Besides more advanced testing methods coming to the market, we also see another major shift in how feed analysis is done and where. Testing samples of complete feed or raw materials used to take place solely in commercial labs and the labs at feed mills. This is still the case, depending on the type or frequency of the analysis. However, a major breakthrough in feed analysis is that we don’t have to send every sample to an external lab anymore. Nowadays, we can test feed ingredients right at the feed mill or at farm level in a user-friendly and fast manner, based on NIR technologies or new analysis and scanning methods. This can save time and money and allows us to test the raw materials more frequently, hence having better control over feed quality. Some of these new types of on-site feed analysis solutions have become available in the last years. Some of these are part of NutriOpt. Developed by Trouw Nutrition, NutriOpt is a set of services and products around actionable analysis, actionable insights, optimal diets and optimal performance. Within the actionable analysis and insights pillars, NutriOpt offers several novel feed analysis methods (such as the NutriOpt On-site Adviser and Mycomaster) to apply in the field or on-farm. This allows farmers to scan feed and raw material samples any time, any place and receive results within seconds on their phone or desktop.  

Look for value in each application
Now that feed analysis becomes easier and quicker, it also prompts to test more. More testing (and thus more data points) is beneficial in a sense that it creates a ‘trendline’ of data, which will give a better insight on the quality of the silage for example compared to one single test result from the lab. And this is valuable to farmers to confirm that – for example – the silage has a consistent quality over time. For feed mills, the amount of testing needed depends on the size or raw material purchasing policy. A comparative assessment could include that more samples are taken from a batch of grain, because it is sourced from a region with mycotoxins issues. Some feed mills buy large volumes per ship, and other feed mills buy smaller batches from different suppliers. Concerning the latter, we might need to test more often, and a mobile solution might be a good solution to do so. Bigger feed mills are often better helped with a desktop NIR solution. In feed analysis, there is simply no one-fits-all answer, and the right solution depends on several factors. It is key to find an optimum sampling frequency and the most practical way of doing sampling for each feed mill or farmer.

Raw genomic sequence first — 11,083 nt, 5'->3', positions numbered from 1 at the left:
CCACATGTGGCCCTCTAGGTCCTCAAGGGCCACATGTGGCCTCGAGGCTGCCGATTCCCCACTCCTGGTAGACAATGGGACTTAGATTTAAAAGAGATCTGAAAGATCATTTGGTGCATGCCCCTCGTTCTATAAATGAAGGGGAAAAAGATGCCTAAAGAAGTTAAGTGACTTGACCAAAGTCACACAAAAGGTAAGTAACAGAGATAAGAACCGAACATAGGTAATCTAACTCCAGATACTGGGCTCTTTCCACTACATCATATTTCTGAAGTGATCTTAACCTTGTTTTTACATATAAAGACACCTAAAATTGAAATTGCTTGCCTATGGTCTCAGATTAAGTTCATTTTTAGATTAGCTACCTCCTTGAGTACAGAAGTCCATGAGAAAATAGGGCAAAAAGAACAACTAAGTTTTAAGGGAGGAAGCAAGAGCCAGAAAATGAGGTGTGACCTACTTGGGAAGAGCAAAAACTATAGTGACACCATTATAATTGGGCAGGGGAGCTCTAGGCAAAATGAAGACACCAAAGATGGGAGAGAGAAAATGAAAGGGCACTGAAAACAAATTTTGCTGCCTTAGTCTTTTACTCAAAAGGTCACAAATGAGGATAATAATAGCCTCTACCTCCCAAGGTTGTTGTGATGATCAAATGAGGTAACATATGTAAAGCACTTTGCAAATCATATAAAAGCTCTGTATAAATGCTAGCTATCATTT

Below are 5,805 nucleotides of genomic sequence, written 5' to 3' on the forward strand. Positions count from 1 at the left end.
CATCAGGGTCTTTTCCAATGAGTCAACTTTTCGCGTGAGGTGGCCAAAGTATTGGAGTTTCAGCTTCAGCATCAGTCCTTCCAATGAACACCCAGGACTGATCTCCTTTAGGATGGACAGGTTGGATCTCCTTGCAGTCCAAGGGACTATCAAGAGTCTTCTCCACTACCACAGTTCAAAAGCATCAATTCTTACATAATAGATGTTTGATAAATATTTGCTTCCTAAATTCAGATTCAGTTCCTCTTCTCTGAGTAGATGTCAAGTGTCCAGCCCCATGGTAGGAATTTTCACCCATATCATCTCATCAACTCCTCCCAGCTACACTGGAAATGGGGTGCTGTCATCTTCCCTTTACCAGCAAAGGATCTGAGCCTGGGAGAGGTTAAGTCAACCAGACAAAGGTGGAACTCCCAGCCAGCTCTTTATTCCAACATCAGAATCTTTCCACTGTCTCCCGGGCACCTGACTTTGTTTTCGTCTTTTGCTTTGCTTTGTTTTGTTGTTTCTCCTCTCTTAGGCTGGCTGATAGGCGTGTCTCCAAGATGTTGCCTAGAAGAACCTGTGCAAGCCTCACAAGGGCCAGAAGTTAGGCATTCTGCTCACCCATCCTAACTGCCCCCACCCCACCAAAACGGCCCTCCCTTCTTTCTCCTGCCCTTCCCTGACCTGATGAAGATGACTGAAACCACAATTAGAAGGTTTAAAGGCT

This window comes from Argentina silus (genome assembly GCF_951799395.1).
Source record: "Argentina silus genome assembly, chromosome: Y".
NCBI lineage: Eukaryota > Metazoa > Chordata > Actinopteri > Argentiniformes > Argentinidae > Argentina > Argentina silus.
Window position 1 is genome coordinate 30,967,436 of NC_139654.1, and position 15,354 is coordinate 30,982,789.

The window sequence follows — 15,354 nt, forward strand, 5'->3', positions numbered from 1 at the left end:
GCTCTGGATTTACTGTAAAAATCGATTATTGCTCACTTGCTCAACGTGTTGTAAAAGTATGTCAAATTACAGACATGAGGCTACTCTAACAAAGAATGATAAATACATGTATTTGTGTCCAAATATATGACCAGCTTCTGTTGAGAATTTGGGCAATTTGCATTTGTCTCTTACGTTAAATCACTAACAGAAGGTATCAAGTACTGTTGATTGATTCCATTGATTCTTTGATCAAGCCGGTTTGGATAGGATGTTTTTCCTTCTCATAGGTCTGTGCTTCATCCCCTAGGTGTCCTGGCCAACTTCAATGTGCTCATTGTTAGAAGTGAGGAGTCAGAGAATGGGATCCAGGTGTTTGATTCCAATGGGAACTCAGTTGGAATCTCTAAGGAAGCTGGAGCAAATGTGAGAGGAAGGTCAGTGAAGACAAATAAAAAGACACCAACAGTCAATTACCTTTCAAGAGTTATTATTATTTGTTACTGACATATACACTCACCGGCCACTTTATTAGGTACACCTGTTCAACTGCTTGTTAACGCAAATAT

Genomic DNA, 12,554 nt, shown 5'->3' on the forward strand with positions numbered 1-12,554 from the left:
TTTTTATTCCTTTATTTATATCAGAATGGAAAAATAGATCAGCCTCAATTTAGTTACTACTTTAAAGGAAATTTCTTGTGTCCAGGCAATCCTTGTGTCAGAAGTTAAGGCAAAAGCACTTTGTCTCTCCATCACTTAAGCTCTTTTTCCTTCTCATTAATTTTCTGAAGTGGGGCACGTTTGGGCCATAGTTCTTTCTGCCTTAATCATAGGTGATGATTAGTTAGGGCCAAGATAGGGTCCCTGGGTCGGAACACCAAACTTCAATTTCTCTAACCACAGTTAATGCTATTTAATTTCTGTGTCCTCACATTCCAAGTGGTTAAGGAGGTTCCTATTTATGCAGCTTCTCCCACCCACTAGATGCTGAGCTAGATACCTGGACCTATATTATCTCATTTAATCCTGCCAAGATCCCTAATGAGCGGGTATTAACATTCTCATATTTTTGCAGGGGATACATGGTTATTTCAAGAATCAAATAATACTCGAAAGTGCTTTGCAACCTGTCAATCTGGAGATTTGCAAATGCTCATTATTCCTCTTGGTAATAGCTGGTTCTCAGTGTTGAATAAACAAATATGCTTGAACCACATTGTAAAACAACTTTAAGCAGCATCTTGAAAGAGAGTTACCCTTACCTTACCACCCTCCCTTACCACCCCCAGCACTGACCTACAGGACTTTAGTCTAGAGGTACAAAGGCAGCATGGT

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Caption: The looks, smell and feel of silage will give you some information on quality. But it doesn’t tell you the exact nutritional profile. New mobile testing methods allow farmers to test feed (such as silage) on the spot and retrieve the nutritional information within​ minutes. Photo: Trouw Nutrition

The insights around feed data
Over the last years, feed analysis has taken huge steps forward in speed and things we can measure that we couldn’t do before. Determination of nutritional details like reactive lysine, toasting quality and different fibre fractions are some of the recent innovations, combined with the ability to measure nutritional components of feed ingredients on the spot. Although feed analysis is of paramount importance, the true value lies in the application (whether it is a lab, desktop or mobile solution) and the translation of the analytical results to practice. This is why the first two steps of the NutriOpt approach: actionable analysis and actionable insights are closely linked to each other. Feed analysis only shows the nutritional data (for instance: 10% protein) or contamination levels (for instance: 1ppm of aflatoxins). But what do these numbers mean and which actions need to be taken? You need to have recommendations or insights around the data to decide if there is a change needed in formulation or management. This is where the work of a nutritionist and feed advisor begins. The human interpretation of the data and the results in the field (in the animal) are pivotal to confirm that the feed formulation on paper also works out in the field. Feed analysis is the first step. Adding nutritional information and advice to the analytical results is where the difference can be made. Working with proven and advanced feed analysis methods gives nutritionists more control over the formulated diets and predictability of the results.